Pharmablogger loves stories of executive follies. Now, there's nothing new about the Johnson & Johnson / McNeil recalls of Tylenol products for various reasons, but pharmablogger has learned that J & J CEO William Weldon (2009 salary $25.6 million) can sit back and bask in the glow of triumph, as he seeks to make McNeil as low-cost a manufacturer as possible. You see, in one drive for economy, McNeil switched bottle manufacturers in Puerto Rico, to a company that used Brazilian pallets that were not heat-treated, but rather chemically treated, resulting in that musty smell that greeted users of Tylenol Arthritis and other products. The smell came from the interaction of the chemically treated pallets with the bottle resin. Yet, J & J came out ahead, right? After all, according to internal sources, the company saved $820,000 by switching bottle suppliers! WOW!
So if you're a J & J stockholder, you might want to let him know how much you appreciate the savings, unless you think the (currently) estimated $1.2 billion in lost sales (source: NOYB) before CAPA costs are figured in, overshadow that $820 large.
Heavy Metal Poisoning
By the way, don't be concerned too much about the metal particles in your kids' liquid Tylenol or Motrin. It's probably always been there, and heck, kids have been getting healthier every year, right?
You see, the liquid filling machines at McNeil have been washed between productions runs with 190 degree water since, well, a looooong time ago. What happens when metal heats up? That's right, it expands! And the liquid fillers have pistons which make the dowels go up and down, where they rub against other metal when expanded. But it took a packaging mechanic to notice the particles in bottles of water that were run after a maintenance service. Irony - that particular maintenance took place because the same bottle manufacturer had sent McNeil bottles that were too thin, so packaging was suspended for a while.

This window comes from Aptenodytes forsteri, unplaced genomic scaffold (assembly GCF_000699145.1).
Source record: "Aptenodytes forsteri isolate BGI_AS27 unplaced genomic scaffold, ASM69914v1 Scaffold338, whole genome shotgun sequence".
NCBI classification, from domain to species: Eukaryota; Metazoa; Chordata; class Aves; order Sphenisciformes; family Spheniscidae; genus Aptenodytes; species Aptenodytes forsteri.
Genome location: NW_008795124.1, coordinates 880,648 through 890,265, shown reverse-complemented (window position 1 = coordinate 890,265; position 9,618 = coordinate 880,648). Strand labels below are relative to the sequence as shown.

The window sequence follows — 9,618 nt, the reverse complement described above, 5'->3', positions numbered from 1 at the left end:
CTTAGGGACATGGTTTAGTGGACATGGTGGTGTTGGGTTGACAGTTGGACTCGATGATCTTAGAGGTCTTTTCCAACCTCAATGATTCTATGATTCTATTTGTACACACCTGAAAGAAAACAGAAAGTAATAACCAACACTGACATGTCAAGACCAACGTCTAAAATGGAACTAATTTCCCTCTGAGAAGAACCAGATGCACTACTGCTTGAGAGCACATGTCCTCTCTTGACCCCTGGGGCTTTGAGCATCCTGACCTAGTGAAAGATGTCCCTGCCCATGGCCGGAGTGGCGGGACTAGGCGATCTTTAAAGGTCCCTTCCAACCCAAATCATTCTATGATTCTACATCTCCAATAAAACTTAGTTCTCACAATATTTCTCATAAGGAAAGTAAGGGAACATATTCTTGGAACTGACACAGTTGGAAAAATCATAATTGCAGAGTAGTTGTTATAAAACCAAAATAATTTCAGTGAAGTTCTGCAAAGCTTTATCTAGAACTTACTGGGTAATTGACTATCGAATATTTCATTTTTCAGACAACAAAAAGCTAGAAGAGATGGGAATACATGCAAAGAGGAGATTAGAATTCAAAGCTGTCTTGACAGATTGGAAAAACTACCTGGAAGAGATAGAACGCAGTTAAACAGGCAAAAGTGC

What about other findings from the FDA, that made the Fort Washington McNeil plant sound like a rat hole? Well, when you lay off 2/3 of your maintenance staff, you're going to get things that go unrepaired, like holes in the ceiling. Or when you lay off much of your packaging staff, and a line goes down, all you can do is re-allocate the remaining people to other lines, rather than waste precious time getting materials off the down line, where they will remain exposed to the air and get "grimy" over the course of a few hours (really?)
Then there are those skids of recalled product that were accidentally shipped back out to customers (whoopsie!) because McNeil and J & J systems don't adequately talk to each other.
I'd love to be at this week's hearings, and maybe I will be if schedules permit. Let's hope the House Oversight and Government Reform Committee, and Senator Tom Harkin ask the right questions.
PB to ailing William Weldon: Got your back, buddy! Get well soon!